I too have noticed more research on spirituality in the nursing literature. Perhaps that is because they spend 12 hours a day at the bedside of their patients sometimes for more than one day at a time, they have a unique opportunity to engage conversation over a longer period and as patients get to trust them, open up more allowing them to perhaps be connecting the dots quicker. I think too, perhaps they are able to look at this from a more humanistic perspective than necessarily religious providing for something more broadly connective. However, this does not mean we as spiritual caregivers get off the hook on doing research ourselves, I think rather it creates a unique opportunity for partnership in research.
I can’t speak to the openness of psychiatry really. It is not an area that I connect to much. Our hospital has only one psychiatrist on staff and he is VERY busy. I do know he is greatly appreciative of our work as chaplains and has commented positively to me on what I am contributing to the outcome of patients that we are mutually seeing. If I am in the room when he is rounding he will defer to me if he is able. So there is a respect of what I bring to the table. I would say that generally I think there has been quite a bit of growth in recognition and research from the physician side of things to the importance of spirituality, particularly in the growth of the whole person model of treatment.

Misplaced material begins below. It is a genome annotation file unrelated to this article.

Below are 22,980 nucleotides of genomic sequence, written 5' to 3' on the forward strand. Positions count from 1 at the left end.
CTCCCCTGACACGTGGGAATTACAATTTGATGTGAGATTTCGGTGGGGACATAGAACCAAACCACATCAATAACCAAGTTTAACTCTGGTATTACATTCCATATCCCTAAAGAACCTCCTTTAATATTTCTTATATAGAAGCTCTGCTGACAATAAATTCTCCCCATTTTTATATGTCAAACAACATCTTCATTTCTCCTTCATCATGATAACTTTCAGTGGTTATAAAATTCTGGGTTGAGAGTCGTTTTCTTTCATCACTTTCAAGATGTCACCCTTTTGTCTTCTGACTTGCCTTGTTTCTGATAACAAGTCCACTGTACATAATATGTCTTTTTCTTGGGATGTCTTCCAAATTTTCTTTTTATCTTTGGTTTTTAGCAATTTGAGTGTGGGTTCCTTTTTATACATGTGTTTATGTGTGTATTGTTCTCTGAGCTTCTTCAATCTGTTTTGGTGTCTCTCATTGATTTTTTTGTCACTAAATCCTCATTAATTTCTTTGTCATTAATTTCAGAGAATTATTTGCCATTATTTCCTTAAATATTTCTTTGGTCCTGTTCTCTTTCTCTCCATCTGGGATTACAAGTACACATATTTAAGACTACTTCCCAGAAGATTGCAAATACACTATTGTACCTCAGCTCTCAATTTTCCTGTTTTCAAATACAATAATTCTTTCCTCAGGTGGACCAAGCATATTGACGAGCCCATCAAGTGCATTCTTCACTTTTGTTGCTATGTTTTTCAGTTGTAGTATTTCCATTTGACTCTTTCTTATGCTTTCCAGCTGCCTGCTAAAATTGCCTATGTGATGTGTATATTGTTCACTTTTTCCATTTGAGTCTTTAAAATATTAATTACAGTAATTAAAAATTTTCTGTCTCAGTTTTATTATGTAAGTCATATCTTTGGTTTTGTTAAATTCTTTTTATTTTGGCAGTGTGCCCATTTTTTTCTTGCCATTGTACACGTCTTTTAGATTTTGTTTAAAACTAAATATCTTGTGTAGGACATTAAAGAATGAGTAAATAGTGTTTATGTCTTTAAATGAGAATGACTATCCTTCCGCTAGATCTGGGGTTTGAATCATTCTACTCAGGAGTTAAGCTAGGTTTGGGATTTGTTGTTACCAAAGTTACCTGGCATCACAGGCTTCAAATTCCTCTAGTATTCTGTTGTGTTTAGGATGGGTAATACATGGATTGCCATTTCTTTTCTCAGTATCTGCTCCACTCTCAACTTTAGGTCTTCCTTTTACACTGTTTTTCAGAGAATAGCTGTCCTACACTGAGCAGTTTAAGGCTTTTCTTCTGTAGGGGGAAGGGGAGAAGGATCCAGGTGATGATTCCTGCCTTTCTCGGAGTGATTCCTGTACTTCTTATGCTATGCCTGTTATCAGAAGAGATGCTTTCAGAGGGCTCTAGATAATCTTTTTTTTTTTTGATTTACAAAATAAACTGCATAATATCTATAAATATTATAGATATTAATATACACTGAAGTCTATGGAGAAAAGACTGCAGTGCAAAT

I am not super familiar with much of Frankl’s stuff, but from the general broad understanding I have I do agree the much of the hard work of any kind of crisis comes in the meaning making. It is messy, non-linear, and hard. In my experience there are lots of questions asked that do not have specific answers other than what the person doing the meaning making can create for themselves. It is the meaning making that I think spiritual caregivers are uniquely equipped to come along side with. Our skill set of being comfortable in the mess and ability to sit with the questions and not rush to answers and be journeyers with someone is invaluable.
Good thoughts Rick. Thank you.